James Martin says he would never change his forensic findings for a client.
Stephen Speranza/Ne​w York Times/Redux/eyevine

A recent court case in London over a painting—Portrait of a Man—bearing Frans Hals’s signature has put Sotheby’s in the unusual position of retrospectively trying to prove that there were doubts over the authenticity of the painting when the auction house brokered the sale eight years ago.

The two-week hearing—which started on 1 April under Mr Justice Knowles— between Sotheby’s and Fairlight Arts Ventures also called into question the definition of a scholarly attribution and the independence of scientific testing.

In 2011, Sotheby’s negotiated the private sale of the painting to the US collector Richard Hedreen. Five years later, when suspicions were raised over whether it was genuine, Sotheby’s suggested to Hedreen that the work should be tested by the Massachusetts-based laboratory Orion Analytical (which was subsequently bought by the auction house). Those tests concluded it was “a modern fake” and, consequently, Sotheby’s repaid the Seattle property developer the full $11.2m purchase price.

In 2017, Sotheby’s brought the lawsuit against the vendor of the work—the British dealer Mark Weiss and his gallery—as well as the London-based investment company Fairlight Arts Ventures in order to recoup its losses.

Fairlight bought the portrait for €3m from Giuliano Ruffini in Paris in 2010 on behalf of itself and Weiss Gallery. It was sold through Sotheby’s the following year. In March 2016, it emerged that Ruffini was at the centre of a criminal investigation in Paris into several alleged fakes, prompting Sotheby’s to tell Hedreen that the painting should be scientifically analysed. Ruffini maintains he is a “collector” innocent of any wrongdoing—he has not been charged.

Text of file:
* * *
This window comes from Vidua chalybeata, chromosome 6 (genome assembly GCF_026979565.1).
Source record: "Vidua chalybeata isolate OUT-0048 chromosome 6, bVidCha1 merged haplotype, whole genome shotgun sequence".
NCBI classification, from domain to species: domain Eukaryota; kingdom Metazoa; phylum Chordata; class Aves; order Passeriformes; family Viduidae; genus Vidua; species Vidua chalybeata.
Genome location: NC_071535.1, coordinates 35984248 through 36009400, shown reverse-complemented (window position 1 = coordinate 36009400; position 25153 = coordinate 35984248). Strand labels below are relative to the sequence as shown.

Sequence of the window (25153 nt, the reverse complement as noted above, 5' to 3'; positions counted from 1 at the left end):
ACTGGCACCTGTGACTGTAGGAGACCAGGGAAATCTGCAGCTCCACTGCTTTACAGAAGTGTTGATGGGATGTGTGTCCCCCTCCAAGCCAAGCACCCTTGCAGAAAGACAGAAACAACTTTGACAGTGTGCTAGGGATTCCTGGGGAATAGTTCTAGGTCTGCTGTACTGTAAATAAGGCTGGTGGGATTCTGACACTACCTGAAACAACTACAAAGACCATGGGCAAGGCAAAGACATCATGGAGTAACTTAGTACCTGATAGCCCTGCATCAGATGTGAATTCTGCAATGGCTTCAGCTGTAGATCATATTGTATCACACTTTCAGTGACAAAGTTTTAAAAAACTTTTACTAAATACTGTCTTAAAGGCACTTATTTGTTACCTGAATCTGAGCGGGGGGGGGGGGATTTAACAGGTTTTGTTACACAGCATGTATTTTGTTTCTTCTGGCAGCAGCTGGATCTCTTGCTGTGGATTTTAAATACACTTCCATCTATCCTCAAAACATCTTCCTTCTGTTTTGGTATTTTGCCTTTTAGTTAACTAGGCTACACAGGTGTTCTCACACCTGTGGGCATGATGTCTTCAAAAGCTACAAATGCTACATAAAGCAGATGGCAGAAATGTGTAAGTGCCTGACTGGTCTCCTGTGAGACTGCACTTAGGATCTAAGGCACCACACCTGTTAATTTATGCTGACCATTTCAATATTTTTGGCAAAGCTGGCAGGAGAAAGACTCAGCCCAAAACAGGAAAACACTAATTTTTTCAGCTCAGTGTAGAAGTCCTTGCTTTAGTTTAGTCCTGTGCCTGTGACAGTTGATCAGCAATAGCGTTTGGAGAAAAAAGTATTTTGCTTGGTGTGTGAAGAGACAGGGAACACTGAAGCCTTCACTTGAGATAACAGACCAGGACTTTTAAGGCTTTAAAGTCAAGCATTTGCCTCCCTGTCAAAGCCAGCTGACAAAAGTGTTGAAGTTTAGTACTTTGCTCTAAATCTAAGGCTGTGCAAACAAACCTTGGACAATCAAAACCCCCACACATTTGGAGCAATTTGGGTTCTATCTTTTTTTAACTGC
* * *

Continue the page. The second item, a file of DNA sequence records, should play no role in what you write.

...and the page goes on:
Ten days before the trial started, Weiss and his gallery paid $4.2m to Sotheby’s in an “amicable settlement” out of court. So the trial involved just Sotheby’s and Fairlight—the latter said Weiss’s settlement had come as a surprise. 

The $3.2m profit that Weiss made on the deal was wiped out, but the dealer nonetheless maintains that the painting is a “masterwork by Frans Hals”—an opinion he says is supported by a forensic examination he commissioned from Erhard Jägers. A statement from the German scientist, who casts doubts on Orion Analytical’s report, was presented to the court, but was not subject to any submissions.

Neither Jägers nor Weiss testified and, accordingly, they were not cross-examined. In fact, throughout the fortnight-long trial, the crucial allegation that the panel could be a fake was hardly discussed, although the parties agreed it had “no credible provenance”. Fairlight chose to attack the process followed by Sotheby’s rather than its conclusions on the painting’s authenticity—the dispute, in the end, focused on contract law.

Informal relationship

In court, the collector David Kowitz, who owns Fairlight Arts Ventures, explained the informal relationship he had developed with Weiss. He described himself as “probably” the gallery’s best client and, at times, would advance funds for purchases. Therefore, he argued, he was only a “financier” of the London dealer, “not a partner”.